In northern Nevada, a place famous for its wide, open spaces and expansive cattle operations, ranchers are in a bind due to the historic drought.
Much of the state is desert, so when people talk about drought, they're really talking about the snowpack in the Sierra Nevada. It's at barely 20 percent of average.
This is a huge concern for farmers and ranchers like Julie Wolf, because the mountains store the snow that melts and feeds rivers and reservoirs. These bodies of water then allow the desert to bloom with grass and alfalfa for her cattle.
The drought also means a lot less alfalfa will be grown here. Northern Nevada is one of the country's most important hay-growing regions.
"That's a big concern, if it's not grown here we have to bring it in, or the cattle have to go out," Wolf says.
This is the financial dilemma facing almost every rancher from Nevada to California and Oregon, as one of the worst droughts in a century continues its stubborn grip. The timing also couldn't be worse. The cattle industry is just starting to slowly rebound from a prolonged drought in the largest cattle-producing regions in the U.S. — Texas and the southern plains.
"Now we're in the midst of the drought and we're debating, do we sell cows, do we keep cows, do we have enough places to graze our own cows?" Wolf says.
Much of Nevada is going into its third year of severe drought, a situation that's unprecedented even for an arid region accustomed to dry spells, according to Ken Tate, professor with the University of California-Davis Cooperative Extension Service.
Tate says cattle ranchers are good at adapting. He's helping many try to squeeze out as much irrigation efficiency as possible, and to manage range lands so the vegetation is more drought-tolerant.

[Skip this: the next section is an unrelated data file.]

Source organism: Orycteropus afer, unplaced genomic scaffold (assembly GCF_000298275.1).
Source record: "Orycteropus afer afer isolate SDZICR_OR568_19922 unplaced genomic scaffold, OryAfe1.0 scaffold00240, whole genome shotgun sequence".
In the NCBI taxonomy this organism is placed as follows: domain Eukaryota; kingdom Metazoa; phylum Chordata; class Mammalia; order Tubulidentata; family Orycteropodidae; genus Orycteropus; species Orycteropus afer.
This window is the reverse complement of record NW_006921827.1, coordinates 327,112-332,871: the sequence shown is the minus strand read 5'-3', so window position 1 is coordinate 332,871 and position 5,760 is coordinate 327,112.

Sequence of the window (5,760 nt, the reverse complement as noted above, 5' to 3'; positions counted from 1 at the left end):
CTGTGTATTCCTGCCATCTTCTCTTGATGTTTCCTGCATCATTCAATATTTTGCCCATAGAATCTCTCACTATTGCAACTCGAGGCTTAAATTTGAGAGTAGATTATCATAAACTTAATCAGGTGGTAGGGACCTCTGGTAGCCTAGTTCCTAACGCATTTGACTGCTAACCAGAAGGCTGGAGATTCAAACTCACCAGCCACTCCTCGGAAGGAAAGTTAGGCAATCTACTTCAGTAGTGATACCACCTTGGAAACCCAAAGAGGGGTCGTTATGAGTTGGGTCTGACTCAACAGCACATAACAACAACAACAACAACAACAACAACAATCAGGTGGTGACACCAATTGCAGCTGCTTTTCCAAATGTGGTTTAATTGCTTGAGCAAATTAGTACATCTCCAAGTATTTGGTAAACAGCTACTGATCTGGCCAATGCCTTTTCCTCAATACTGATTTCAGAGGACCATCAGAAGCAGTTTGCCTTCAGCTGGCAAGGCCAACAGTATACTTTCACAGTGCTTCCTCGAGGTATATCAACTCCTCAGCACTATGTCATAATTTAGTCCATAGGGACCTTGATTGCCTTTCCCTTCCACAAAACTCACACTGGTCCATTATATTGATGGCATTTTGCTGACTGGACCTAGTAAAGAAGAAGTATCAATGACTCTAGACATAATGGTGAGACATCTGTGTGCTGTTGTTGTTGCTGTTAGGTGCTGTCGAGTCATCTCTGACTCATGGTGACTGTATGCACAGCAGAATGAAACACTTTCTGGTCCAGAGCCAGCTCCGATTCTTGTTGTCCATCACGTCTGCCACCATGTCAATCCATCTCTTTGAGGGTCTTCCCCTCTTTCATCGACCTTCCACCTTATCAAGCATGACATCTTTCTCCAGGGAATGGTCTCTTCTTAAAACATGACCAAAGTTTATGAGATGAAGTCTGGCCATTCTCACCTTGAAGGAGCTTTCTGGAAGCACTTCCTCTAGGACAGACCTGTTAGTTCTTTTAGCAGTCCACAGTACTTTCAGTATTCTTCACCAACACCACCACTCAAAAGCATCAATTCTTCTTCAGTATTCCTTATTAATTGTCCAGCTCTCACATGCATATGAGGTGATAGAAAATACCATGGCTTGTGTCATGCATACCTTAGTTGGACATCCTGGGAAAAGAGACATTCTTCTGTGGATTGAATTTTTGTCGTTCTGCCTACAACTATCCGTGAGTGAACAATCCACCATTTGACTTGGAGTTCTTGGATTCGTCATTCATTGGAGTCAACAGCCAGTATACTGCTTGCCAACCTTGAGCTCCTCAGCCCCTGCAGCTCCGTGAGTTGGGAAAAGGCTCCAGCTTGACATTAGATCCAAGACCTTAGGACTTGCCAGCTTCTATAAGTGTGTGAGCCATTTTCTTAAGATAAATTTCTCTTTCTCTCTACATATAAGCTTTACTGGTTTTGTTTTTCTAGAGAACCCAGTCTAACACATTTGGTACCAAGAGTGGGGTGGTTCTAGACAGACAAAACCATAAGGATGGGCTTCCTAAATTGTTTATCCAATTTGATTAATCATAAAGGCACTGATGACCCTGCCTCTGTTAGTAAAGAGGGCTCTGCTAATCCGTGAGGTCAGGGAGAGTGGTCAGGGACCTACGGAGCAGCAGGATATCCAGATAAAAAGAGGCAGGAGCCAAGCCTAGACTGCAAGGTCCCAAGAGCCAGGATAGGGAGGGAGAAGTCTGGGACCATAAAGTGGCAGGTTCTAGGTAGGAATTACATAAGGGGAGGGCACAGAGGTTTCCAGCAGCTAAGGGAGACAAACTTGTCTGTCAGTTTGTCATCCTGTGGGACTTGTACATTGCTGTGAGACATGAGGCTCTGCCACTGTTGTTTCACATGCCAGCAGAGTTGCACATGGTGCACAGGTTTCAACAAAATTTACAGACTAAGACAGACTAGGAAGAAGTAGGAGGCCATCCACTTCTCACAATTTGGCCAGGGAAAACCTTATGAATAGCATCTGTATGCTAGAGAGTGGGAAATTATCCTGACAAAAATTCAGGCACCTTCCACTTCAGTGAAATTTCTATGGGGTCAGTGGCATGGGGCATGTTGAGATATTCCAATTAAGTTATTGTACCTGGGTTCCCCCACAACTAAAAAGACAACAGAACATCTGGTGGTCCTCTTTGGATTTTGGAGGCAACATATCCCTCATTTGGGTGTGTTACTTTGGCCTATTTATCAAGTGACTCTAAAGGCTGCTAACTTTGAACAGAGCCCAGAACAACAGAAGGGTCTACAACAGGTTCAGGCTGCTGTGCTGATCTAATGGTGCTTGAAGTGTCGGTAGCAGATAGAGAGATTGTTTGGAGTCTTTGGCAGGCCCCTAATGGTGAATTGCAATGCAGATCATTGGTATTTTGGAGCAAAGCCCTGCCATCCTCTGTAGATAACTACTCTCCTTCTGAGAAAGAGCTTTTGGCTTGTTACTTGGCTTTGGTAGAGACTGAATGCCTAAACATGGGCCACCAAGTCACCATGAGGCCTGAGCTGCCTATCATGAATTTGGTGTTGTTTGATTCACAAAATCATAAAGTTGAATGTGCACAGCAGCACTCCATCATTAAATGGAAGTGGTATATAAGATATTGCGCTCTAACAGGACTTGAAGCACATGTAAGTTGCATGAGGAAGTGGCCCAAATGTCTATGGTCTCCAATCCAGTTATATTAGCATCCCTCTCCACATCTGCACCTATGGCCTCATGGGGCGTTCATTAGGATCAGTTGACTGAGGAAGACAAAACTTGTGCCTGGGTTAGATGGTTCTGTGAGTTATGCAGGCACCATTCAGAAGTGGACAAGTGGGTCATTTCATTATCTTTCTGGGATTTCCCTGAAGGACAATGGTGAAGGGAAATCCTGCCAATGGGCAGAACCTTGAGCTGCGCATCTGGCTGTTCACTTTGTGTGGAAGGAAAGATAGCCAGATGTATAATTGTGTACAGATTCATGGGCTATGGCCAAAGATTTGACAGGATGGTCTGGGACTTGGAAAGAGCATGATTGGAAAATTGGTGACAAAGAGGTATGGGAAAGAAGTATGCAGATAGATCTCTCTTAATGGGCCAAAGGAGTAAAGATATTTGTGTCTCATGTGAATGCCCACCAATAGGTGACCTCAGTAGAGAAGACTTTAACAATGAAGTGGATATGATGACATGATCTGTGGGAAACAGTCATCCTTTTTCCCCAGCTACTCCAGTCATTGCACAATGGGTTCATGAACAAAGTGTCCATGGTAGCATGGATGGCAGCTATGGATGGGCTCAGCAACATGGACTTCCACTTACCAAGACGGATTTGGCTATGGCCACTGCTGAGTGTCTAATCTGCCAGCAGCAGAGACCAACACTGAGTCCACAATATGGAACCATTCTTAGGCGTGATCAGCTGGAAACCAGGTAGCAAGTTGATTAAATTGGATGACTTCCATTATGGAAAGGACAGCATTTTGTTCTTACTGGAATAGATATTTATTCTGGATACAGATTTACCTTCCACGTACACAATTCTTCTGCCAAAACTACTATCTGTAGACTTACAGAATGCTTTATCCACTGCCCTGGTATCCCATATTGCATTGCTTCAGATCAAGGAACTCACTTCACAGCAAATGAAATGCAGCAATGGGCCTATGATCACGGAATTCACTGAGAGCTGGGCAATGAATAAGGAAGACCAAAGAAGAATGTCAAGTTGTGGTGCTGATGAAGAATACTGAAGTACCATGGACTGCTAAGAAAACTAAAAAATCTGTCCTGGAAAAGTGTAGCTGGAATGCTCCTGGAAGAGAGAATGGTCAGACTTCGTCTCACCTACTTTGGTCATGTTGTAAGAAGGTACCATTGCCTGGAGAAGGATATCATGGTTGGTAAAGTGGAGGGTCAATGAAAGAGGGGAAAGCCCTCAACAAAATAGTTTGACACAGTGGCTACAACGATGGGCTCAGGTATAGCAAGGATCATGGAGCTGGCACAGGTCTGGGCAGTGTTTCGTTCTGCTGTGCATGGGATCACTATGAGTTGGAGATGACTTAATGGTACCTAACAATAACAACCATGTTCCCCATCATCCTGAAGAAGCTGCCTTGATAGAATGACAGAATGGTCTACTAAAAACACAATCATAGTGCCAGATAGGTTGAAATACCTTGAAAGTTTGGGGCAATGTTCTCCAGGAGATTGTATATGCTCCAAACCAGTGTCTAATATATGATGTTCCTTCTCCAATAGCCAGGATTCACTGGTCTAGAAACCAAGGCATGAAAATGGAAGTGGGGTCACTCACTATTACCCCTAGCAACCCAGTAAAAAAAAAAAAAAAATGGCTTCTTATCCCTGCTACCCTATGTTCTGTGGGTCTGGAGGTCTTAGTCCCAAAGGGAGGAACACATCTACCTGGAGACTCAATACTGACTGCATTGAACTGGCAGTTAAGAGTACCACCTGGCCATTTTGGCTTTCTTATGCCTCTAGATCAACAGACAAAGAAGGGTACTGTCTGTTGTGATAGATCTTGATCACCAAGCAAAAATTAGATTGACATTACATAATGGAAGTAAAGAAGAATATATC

But there's only so much that can be done.
"There are not scientific answers to some of these problems. Sometimes there's no solution for not enough rain," he says.
The most likely scenario come spring, according to Tate, is that ranchers will be downsizing. Much like they did on the southern plains. That will have huge economic consequences for many family ranches, because it translates into a big drop in annual income.
Beef Prices Soar
There's another direct economic consequence, this time for consumers. Beef prices were already at record highs. Supply is down due to that drought in the southern plains and a freak blizzard last fall in the Dakotas.
However, Joe Glauber, chief economist for the U.S. Department of Agriculture, says those prices can't all be blamed on the droughts.
"Feed costs themselves have been very high, and that has to do with the drought and more to do with the fact that we've had tight feed markets over the last five years," he says.
It's too early to predict how much more expensive beef may get, assuming the drought in Nevada and other Western states persists.
Everything will become clearer as spring approaches and ranchers like Julie Wolf begin to make some tough decisions.
For the Wolf family, it's personal. Julie and her husband Dan have spent the past 26 years building up their herd to what it is today — 200 head of cattle. If more rain and snow doesn't come soon, the couple say they're considering selling at least half of their herd.
"It affects what we grow, how many cattle we have, how many people we can employ," says Dan, whose family bought the ranch outside Fallon, Nev., in 1949.
The family business is at stake, Julie adds. "It changes whether or not our daughters can come back and ranch with us."
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